North Bloomfield Mining and Gravel Company (No. 852 California Historical Landmark)
California Historical Landmarks Program
Historical Landmarks are sites, buildings, features, or events that are of statewide significance and have anthropological, cultural, military, political, architectural, economic, scientific or technical, religious, experimental, or other value. Historical Landmarks are eligible for registration if they meet at least one of the following criteria:
1) Is the first, last, only, or most significant of its type in the state or within a large geographic region
2) Is associated with an individual or group having a profound influence on the history of California
3) Is a prototype of, or an outstanding example of, a period, style, architectural movement or construction or is one of the more notable works or the best surviving work in a region of a pioneer architect, designer or master builder.
California’s Landmark Program began in the late 1800s with the formation of the Landmarks Club and the California Historical Landmarks League. In 1931, the program became official when legislation charged the Department of Natural Resources—and later the California State Chamber of Commerce—with registering and marking buildings of historical interest or landmarks. The Chamber of Commerce then created a committee of prestigious historians, including DeWitt Hutchings and Lawrence Hill, to evaluate potential landmark sites.
In 1948, Governor Earl Warren created the California Historical Landmarks Advisory Committee to increase the integrity and credibility of the program. Finally, this committee was changed to the California Historical Resources Commission in 1974. Information about registered landmarks numbered 770 onward is kept in the California Register of Historical Resources authoritative guide. Landmarks numbered 669 and below were registered prior to establishing specific standards, and may be added to the California Register when criteria for evaluating the properties are adopted.
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The North Bloomfield Mining and Gravel Company operated in the area that is now Malakoff Diggins State Historic Park. The area was a major hydraulic mining operation, using an extensive network of canals and flumes with 7,800 foot drainage tunnels through solid bedrock. North Bloomfield mine was reported to be the world’s largest hydraulic mining operation.
Of the many innovations that came from the Gold Rush, none were as controversial and environmentally damaging as the practice of hydraulic mining to extract gold flakes from deep within the Sierra Nevada mountains. By the 1860s and 1870s, the mining industry was declining. Hydraulic mining was an effort to revive the industry by using powerful and destructive technology to quickly recover the gold flakes.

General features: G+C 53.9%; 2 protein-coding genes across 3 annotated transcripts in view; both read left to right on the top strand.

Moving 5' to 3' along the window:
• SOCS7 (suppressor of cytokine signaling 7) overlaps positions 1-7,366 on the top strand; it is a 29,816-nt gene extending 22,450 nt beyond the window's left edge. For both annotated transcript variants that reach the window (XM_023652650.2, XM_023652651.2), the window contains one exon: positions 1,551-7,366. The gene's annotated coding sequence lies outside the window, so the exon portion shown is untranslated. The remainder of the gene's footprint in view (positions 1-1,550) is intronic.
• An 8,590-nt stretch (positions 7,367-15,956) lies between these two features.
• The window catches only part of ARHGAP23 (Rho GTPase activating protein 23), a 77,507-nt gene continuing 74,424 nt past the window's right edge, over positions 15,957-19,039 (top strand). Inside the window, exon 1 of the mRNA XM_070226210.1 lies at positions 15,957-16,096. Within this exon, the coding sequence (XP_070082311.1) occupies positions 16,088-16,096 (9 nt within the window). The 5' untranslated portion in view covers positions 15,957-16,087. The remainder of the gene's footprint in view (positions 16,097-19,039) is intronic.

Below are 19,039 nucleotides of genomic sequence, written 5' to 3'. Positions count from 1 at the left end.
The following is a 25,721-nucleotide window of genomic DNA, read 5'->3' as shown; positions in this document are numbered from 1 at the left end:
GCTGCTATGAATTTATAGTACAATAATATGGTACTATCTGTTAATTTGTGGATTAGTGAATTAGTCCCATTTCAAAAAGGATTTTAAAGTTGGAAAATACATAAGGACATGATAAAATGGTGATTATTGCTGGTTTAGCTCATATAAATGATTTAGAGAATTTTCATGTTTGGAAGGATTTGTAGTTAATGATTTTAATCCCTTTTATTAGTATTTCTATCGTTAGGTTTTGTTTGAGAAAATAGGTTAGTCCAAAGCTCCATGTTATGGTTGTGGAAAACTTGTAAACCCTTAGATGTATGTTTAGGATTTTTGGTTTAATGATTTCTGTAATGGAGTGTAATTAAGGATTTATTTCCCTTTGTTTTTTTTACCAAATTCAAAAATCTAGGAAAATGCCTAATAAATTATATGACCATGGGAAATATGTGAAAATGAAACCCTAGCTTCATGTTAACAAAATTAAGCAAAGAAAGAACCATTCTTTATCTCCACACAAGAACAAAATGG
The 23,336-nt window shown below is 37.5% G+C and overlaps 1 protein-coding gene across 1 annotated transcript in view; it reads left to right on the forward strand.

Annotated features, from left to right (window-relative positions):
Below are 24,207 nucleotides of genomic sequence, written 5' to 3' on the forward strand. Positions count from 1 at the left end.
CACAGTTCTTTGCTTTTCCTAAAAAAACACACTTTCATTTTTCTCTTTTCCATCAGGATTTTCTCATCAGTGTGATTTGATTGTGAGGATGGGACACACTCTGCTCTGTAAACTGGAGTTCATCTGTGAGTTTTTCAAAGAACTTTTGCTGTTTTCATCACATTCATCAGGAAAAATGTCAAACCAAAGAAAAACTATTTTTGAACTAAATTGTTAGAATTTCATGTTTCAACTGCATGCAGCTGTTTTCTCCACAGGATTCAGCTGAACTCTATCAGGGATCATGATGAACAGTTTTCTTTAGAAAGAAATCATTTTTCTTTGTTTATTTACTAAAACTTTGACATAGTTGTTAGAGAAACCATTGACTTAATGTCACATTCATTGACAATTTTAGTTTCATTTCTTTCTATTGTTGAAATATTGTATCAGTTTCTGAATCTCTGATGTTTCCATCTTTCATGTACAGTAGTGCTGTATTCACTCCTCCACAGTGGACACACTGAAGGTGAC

Mountainsides were blasted with high pressure water jets that sent tons of mud and debris down river to the Sacramento Valley below. Hydraulic mining saturated towns with a sticky muck, overflowed and polluted rivers, and caused incalculable environmental damage to habitat and wildlife. The debris killed fish and rendered the Sacramento and Yuba Rivers un-navigable for ocean going vessels for more than 100 years. Farms and farm communities were flooded. The silt reached as far as San Francisco Bay.
Wealthy San Francisco investors were the primary financiers for this highly profitable and hugely destructive endeavor. A steam powered rock drill that supported a device that applied pressure equal to a 500 foot column of water into the mountain. 50,000 tons of gravel were processed per day, seven days a week. The Malakoff mine pit was created from moving some 41 million yards of earth. This is what visitors see at the canyon overlook.
Farmers in Yuba City attributed losses from hydraulic mining along the Bear and Yuba Rivers to be $5.5 million in 1875. In one year, an estimated 40,000 acres of farmland and orchards were destroyed, and another 270,000 acres severely damaged. A total of 12 billion tons of earth were blasted off mountains and swept into rivers across the Sierra Nevada range.
The North Bloomfield Mine was the principal defendant in the 1883 anti-debris case brought by Marysville farmer, Edwards Woodruff. Judge Lorenzo Sawyer rendered a decision in favor of Sacramento Valley farmers in January 1884 in a 225-page document. Anxious Californians waited at their local telegraph office for news of the decision. The bitter battle between farmers and miners was finally over. Farming communities around the state – Bakersfield, Chico, Colusa, Merced, Red Bluff, Stockton and Wheatland – celebrated.
The Sawyer decision changed the course of California mining history and was considered the first major environmental decision to be rendered in the United States.
Today, visitors to Malakoff Diggins State Historic Park follow the main park road and veer to the right at the park sign to see the remaining buildings of the former town of Bloomfield. A little farther down the road on the right is the canyon overlook: 7,000 feet long, 3,000 feet wide and nearly 600 feet deep at the peak of mining activity. The canyon walls are brilliantly colored layers of rock carved by hydraulic mining. The park is open for picnicking and camping.
The historical marker is located inside Malakoff Diggins State Historic Park at the canyon overlook. The park is accessible from Tyler Foote Crossing Road, 28 miles north of Nevada City.
Nevada means “snow-covered” in Spanish. During winter months, Nevada County’s eastern border is wholly engulfed in the snows of the Sierra Nevada mountain range. In the 1840s and 1850s many emigrants arrived in California via the Overland Emigrant Trail which threaded through the infamous Donner Pass.
Time Period Represented